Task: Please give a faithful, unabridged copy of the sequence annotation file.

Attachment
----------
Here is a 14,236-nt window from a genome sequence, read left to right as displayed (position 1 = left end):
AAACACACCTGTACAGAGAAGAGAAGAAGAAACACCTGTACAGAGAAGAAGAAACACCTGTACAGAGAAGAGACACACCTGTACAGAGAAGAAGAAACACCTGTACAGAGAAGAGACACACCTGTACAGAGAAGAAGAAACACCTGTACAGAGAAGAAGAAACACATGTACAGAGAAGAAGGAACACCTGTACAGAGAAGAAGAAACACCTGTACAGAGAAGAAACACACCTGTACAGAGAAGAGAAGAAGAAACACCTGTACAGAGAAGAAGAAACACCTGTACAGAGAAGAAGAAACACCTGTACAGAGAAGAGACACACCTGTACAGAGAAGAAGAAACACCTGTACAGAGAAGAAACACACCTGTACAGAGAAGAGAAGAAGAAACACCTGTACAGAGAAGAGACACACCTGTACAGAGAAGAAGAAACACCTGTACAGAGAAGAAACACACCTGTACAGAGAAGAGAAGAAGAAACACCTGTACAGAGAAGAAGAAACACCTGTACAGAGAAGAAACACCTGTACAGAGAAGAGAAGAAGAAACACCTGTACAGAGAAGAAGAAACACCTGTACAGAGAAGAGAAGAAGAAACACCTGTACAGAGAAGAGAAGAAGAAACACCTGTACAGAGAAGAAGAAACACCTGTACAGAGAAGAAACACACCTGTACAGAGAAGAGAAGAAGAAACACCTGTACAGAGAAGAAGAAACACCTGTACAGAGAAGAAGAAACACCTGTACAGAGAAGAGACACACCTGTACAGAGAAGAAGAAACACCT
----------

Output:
Here is a 14,236-nt window from a genome sequence, read left to right as displayed (position 1 = left end):
AAACACACCTGTACAGAGAAGAGAAGAAGAAACACCTGTACAGAGAAGAAGAAACACCTGTACAGAGAAGAGACACACCTGTACAGAGAAGAAGAAACACCTGTACAGAGAAGAGACACACCTGTACAGAGAAGAAGAAACACCTGTACAGAGAAGAAGAAACACATGTACAGAGAAGAAGGAACACCTGTACAGAGAAGAAGAAACACCTGTACAGAGAAGAAACACACCTGTACAGAGAAGAGAAGAAGAAACACCTGTACAGAGAAGAAGAAACACCTGTACAGAGAAGAAGAAACACCTGTACAGAGAAGAGACACACCTGTACAGAGAAGAAGAAACACCTGTACAGAGAAGAAACACACCTGTACAGAGAAGAGAAGAAGAAACACCTGTACAGAGAAGAGACACACCTGTACAGAGAAGAAGAAACACCTGTACAGAGAAGAAACACACCTGTACAGAGAAGAGAAGAAGAAACACCTGTACAGAGAAGAAGAAACACCTGTACAGAGAAGAAACACCTGTACAGAGAAGAGAAGAAGAAACACCTGTACAGAGAAGAAGAAACACCTGTACAGAGAAGAGAAGAAGAAACACCTGTACAGAGAAGAGAAGAAGAAACACCTGTACAGAGAAGAAGAAACACCTGTACAGAGAAGAAACACACCTGTACAGAGAAGAGAAGAAGAAACACCTGTACAGAGAAGAAGAAACACCTGTACAGAGAAGAAGAAACACCTGTACAGAGAAGAGACACACCTGTACAGAGAAGAAGAAACACCT